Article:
Vanguard Changes Tricky For Investors
It’s really not a huge surprise that Vanguard decided to switch indexes for 22 of its funds. After all, the company is no stranger to shaking things up.
It shook up indexing back in the day, it shook up the industry with low-cost 401(k)s and it's no stranger to shifting alliances. Recall that until 2010, Vanguard didn’t have an S&P 500 ETF because of a long-standing licensing dispute with Standard & Poor’s.
But shifting away from MSCI benchmarks marks the end of an era for Vanguard, and while you can expect in-depth analysis of what this means for investors on a fund-by-fund basis, I thought I’d highlight a few arguments on whether this is a good or bad thing from our internal discussions.
Most Retail Investors Won’t Care, But They Probably Should
Vanguard has the strongest brand in the ETF space in terms of customer loyalty. That brand loyalty is well deserved—Vanguard remains one of the lowest-cost providers of any investment manager, and has a squeaky-clean reputation that lets advisors and investors sleep well at night.
Most investors in flagship Vanguard funds like the Vanguard MSCI Emerging Market Fund (NYSEArca: VWO) or its Vanguard Total Stock Market ETF (NYSEArca: VTI) probably won't bat an eyelash at today’s news.
From Vanguard’s perspective, this is just as it should be. In its press releases today, the company assured investors that the new indexes are good indexes, and that they’ll be cheaper, which will allow Vanguard to continue lowering fees.
But not all indexes are created equal. Each one of these index swaps has its own implications. Take VWO: Since 2003, when the current FTSE version of the emerging markets index was born, the FTSE index is up 193%. The MSCI index that VWO tracks is up "only" 180%. To suggest that investors won't notice a 13% difference in returns seems naive. Of course, there's no predictive value here. Over the next 10 years, the numbers could reverse, based solely on the inclusion of South Korea in the MSCI indexes. But the point is -- it matters.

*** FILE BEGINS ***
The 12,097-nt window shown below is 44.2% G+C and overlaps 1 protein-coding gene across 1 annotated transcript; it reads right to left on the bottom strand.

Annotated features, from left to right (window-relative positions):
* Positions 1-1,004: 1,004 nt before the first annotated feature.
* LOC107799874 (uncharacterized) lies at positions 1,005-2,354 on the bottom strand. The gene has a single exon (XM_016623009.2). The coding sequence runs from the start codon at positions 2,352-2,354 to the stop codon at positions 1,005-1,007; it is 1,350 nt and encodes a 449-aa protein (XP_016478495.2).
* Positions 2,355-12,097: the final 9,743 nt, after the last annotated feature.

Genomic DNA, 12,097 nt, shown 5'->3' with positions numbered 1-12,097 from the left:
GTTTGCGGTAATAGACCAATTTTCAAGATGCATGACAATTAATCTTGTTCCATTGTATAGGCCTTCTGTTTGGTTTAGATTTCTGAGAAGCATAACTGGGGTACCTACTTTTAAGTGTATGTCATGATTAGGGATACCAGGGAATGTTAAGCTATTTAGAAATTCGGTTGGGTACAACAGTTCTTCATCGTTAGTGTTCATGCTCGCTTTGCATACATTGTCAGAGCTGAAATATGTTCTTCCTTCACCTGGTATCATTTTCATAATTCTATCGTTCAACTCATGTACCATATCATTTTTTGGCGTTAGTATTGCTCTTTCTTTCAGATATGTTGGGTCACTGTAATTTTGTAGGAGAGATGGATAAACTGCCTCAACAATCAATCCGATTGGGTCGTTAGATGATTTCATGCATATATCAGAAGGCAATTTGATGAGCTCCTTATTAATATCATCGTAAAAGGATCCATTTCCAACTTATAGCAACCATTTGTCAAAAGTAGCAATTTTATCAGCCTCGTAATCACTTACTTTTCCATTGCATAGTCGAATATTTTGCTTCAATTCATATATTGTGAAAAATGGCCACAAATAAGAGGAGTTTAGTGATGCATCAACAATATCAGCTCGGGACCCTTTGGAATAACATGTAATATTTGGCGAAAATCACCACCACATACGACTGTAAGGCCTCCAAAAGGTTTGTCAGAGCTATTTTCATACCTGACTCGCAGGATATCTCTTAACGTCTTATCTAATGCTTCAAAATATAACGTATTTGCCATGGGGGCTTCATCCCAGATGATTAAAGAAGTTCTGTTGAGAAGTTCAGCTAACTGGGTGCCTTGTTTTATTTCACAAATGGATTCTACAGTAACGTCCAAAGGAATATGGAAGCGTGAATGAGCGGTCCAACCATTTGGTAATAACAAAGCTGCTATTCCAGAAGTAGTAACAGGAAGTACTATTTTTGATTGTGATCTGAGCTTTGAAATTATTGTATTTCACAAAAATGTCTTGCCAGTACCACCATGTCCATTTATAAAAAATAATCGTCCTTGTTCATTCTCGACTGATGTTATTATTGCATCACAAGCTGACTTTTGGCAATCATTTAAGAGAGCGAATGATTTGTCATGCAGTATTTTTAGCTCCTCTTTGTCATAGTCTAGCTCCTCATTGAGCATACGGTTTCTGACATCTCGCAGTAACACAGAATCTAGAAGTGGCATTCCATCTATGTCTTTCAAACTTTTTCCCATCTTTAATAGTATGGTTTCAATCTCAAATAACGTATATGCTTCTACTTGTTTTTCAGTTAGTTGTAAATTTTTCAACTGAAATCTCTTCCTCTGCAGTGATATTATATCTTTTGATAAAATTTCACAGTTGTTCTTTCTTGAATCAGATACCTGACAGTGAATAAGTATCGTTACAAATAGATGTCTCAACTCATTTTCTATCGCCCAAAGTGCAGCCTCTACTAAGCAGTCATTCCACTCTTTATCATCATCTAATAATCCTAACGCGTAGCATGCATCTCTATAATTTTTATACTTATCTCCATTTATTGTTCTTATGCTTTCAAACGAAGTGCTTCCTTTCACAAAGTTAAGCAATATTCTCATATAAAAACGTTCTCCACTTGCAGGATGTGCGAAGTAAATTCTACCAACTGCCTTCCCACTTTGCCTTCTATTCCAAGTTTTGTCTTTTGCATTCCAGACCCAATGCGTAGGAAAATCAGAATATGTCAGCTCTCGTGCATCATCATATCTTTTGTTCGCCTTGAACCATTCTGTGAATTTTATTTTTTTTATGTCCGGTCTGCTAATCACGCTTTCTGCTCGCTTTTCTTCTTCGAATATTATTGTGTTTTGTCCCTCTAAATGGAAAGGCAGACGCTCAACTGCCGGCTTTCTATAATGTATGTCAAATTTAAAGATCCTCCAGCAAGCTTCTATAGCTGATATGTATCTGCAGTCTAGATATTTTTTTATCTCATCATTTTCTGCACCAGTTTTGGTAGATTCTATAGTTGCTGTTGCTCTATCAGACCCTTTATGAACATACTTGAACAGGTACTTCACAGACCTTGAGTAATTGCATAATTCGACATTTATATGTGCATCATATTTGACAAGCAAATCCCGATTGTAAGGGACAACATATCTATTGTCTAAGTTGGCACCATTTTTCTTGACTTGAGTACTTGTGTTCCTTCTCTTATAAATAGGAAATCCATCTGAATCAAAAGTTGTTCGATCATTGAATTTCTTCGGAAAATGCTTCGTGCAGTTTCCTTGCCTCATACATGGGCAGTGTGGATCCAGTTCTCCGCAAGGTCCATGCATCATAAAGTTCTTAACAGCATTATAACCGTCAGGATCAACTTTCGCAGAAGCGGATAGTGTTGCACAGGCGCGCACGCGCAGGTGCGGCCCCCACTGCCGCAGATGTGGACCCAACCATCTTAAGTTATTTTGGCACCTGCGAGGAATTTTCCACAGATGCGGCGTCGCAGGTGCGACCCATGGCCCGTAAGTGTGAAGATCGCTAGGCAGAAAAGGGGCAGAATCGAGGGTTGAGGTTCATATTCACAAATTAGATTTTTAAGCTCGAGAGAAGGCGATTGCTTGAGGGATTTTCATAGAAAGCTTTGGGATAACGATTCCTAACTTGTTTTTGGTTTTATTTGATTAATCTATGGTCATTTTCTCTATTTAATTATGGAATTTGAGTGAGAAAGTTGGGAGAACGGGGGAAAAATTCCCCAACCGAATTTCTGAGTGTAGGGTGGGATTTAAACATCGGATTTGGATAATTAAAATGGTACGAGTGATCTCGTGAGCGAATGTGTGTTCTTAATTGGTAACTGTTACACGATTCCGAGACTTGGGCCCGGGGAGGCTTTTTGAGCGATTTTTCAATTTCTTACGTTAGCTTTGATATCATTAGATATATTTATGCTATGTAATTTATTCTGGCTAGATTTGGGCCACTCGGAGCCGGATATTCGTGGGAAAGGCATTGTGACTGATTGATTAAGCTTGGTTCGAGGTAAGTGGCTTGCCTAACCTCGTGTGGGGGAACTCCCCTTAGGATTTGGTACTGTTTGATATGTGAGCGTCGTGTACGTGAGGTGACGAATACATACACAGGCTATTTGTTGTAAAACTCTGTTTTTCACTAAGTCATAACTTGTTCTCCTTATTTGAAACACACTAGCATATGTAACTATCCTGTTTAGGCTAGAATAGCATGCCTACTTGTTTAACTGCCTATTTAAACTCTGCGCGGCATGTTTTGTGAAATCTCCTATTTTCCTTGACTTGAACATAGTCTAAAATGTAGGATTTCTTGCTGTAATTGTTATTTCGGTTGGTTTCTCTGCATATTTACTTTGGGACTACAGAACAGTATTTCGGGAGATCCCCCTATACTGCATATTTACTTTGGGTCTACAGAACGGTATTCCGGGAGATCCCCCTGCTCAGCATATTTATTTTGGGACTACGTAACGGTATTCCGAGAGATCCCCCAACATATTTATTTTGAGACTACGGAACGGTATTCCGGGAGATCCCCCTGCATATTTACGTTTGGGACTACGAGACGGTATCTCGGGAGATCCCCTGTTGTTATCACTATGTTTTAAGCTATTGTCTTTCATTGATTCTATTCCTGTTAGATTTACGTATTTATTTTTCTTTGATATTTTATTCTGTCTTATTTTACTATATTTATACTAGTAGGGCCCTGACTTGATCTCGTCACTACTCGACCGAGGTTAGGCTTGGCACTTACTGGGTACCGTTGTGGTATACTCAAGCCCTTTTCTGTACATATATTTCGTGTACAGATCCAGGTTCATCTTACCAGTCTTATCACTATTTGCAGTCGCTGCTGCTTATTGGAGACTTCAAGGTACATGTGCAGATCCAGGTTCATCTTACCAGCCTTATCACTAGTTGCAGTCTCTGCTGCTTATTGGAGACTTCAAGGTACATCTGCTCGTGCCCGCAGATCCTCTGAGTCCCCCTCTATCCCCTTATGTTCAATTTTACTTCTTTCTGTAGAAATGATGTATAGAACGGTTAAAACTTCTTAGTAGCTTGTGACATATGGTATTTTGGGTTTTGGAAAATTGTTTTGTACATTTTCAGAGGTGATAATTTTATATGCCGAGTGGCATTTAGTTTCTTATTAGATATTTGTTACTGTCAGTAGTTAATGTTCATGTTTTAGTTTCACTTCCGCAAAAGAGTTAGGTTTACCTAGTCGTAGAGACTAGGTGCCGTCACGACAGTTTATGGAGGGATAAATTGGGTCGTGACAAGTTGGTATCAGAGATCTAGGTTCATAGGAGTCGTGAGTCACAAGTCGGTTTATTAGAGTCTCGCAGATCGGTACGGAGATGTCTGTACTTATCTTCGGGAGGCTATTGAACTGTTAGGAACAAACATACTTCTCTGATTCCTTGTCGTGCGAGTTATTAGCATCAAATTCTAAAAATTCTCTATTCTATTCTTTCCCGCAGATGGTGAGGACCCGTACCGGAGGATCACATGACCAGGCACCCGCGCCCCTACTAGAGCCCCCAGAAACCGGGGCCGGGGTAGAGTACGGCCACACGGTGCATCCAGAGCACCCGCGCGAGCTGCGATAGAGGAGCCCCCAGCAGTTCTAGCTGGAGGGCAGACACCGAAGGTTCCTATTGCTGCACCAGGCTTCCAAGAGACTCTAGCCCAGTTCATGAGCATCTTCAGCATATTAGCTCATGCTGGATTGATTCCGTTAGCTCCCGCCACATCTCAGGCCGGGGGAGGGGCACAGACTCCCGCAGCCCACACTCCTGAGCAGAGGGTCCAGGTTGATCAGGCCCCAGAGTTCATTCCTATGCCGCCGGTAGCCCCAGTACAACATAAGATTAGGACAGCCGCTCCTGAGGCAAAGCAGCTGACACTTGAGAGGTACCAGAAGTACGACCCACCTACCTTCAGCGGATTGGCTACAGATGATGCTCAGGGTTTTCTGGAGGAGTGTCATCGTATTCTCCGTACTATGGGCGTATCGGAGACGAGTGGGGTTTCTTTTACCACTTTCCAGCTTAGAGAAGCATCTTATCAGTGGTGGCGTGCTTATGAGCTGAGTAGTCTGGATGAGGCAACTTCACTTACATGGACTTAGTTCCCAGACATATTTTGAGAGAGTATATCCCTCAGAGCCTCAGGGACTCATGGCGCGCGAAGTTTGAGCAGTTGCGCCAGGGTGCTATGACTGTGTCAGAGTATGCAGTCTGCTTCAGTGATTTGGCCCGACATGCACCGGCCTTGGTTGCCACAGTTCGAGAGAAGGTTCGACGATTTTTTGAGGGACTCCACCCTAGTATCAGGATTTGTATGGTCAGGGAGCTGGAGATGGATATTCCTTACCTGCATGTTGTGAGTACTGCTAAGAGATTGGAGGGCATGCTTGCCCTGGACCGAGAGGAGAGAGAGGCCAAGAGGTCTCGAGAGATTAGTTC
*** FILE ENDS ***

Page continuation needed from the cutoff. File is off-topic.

Even in the more “boring” case of VTI, there are real differences.
While many of the CRSP indexes Vanguard has helped build for their U.S. equity exposure are too new for a long comparison, just in the last year, the MSCI Broad Market index VTI currently tracks is 0.47 percentage points ahead of the CRSP Total Market Index. Is a half-percentage point enough for investors to notice? For the type of investor drawn to Vanguard, I'd say yes.
Most Institutions Will Definitely Care, And They Definitely Should
Large institutions will struggle to understand these new indexes well enough to be comfortable with them. MSCI is getting booted, we suspect, largely due to cost. MSCI charges a premium price in the index world. But it charges that premium price because, honestly, it can.
MSCI’s indexes -- particularly the international indexes -- have numerous salutary benefits if you’re a hard-core index wonk running lots of models. Its indexes follow clean, transparent rules. They tend to dovetail into each other nicely with minimal overlap. They’ve got long tenures, and a presence on almost every major data service and analytical platform.
Our annual fixed-income conference is coming up in a little more than a week and I can’t wait.
Some ETFs really do track their indexes better than others.
iShares’ new commodity fund splits the finest of marketing hairs.
Equity ETFs that rely on VIX derivatives to hedge downside risk yield a surprising range of results.